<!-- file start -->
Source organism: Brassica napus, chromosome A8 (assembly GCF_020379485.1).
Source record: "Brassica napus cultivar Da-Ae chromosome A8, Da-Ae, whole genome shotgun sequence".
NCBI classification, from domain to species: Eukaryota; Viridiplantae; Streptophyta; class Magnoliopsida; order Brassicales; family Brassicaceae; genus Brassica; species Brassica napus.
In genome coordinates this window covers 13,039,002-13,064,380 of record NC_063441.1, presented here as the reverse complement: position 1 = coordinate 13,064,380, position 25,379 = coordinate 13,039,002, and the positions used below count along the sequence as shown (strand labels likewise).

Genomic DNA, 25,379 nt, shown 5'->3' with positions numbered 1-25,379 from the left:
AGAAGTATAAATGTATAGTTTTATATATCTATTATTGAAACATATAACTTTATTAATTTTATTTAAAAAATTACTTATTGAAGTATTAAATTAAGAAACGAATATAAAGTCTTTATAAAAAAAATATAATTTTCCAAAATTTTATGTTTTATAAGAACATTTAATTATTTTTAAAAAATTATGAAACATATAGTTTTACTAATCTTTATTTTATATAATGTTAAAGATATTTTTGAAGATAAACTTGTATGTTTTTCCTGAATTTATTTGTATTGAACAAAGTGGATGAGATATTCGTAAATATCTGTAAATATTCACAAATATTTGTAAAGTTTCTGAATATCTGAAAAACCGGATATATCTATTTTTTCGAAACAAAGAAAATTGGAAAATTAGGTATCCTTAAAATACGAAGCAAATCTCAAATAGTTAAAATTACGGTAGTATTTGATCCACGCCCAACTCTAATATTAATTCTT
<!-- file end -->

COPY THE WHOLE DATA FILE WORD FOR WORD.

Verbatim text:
Source organism: Brassica napus, chromosome A8 (assembly GCF_020379485.1).
Source record: "Brassica napus cultivar Da-Ae chromosome A8, Da-Ae, whole genome shotgun sequence".
NCBI classification, from domain to species: Eukaryota; Viridiplantae; Streptophyta; class Magnoliopsida; order Brassicales; family Brassicaceae; genus Brassica; species Brassica napus.
In genome coordinates this window covers 13,039,002-13,064,380 of record NC_063441.1, presented here as the reverse complement: position 1 = coordinate 13,064,380, position 25,379 = coordinate 13,039,002, and the positions used below count along the sequence as shown (strand labels likewise).

Genomic DNA, 25,379 nt, shown 5'->3' with positions numbered 1-25,379 from the left:
AGAAGTATAAATGTATAGTTTTATATATCTATTATTGAAACATATAACTTTATTAATTTTATTTAAAAAATTACTTATTGAAGTATTAAATTAAGAAACGAATATAAAGTCTTTATAAAAAAAATATAATTTTCCAAAATTTTATGTTTTATAAGAACATTTAATTATTTTTAAAAAATTATGAAACATATAGTTTTACTAATCTTTATTTTATATAATGTTAAAGATATTTTTGAAGATAAACTTGTATGTTTTTCCTGAATTTATTTGTATTGAACAAAGTGGATGAGATATTCGTAAATATCTGTAAATATTCACAAATATTTGTAAAGTTTCTGAATATCTGAAAAACCGGATATATCTATTTTTTCGAAACAAAGAAAATTGGAAAATTAGGTATCCTTAAAATACGAAGCAAATCTCAAATAGTTAAAATTACGGTAGTATTTGATCCACGCCCAACTCTAATATTAATTCTT